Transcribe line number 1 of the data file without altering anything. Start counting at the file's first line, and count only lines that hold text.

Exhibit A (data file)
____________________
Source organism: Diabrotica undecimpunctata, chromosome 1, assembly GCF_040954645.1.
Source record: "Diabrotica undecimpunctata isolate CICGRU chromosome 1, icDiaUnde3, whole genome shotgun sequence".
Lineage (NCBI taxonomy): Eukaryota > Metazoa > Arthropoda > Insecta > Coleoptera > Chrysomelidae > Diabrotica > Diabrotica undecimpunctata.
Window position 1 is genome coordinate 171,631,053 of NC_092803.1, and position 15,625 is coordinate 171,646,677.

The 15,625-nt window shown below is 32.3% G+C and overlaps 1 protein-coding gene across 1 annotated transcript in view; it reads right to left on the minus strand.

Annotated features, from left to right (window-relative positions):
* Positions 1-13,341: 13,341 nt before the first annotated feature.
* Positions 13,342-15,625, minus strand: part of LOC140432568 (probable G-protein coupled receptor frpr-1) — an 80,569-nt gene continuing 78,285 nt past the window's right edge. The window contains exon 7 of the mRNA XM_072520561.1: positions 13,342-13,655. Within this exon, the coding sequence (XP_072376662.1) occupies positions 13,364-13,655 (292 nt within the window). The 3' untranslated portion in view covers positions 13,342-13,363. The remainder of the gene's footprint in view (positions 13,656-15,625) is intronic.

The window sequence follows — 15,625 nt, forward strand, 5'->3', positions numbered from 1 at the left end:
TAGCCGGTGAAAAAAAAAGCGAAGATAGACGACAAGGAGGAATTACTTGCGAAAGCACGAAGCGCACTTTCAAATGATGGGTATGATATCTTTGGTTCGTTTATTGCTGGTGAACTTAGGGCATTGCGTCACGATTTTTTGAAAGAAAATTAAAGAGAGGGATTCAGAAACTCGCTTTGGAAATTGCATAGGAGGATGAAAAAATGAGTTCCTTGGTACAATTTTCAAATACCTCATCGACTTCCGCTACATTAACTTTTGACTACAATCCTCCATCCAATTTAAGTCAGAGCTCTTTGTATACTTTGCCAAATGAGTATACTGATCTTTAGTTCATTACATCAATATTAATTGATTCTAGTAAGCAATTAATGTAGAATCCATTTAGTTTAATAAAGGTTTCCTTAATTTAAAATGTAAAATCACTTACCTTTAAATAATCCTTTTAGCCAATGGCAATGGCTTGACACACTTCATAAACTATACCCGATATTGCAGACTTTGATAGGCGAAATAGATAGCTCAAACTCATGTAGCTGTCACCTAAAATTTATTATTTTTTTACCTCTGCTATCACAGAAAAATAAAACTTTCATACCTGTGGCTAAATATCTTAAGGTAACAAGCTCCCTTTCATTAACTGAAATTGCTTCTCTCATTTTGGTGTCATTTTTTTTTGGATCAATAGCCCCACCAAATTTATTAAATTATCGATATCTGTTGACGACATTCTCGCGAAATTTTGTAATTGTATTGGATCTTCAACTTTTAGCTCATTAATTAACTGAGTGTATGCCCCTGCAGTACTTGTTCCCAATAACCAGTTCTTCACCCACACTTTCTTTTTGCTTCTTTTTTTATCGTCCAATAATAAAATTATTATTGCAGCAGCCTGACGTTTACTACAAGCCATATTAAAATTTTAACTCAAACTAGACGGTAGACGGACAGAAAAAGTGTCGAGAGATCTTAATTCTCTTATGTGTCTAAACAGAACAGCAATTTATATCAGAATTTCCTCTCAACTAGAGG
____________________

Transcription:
Source organism: Diabrotica undecimpunctata, chromosome 1, assembly GCF_040954645.1.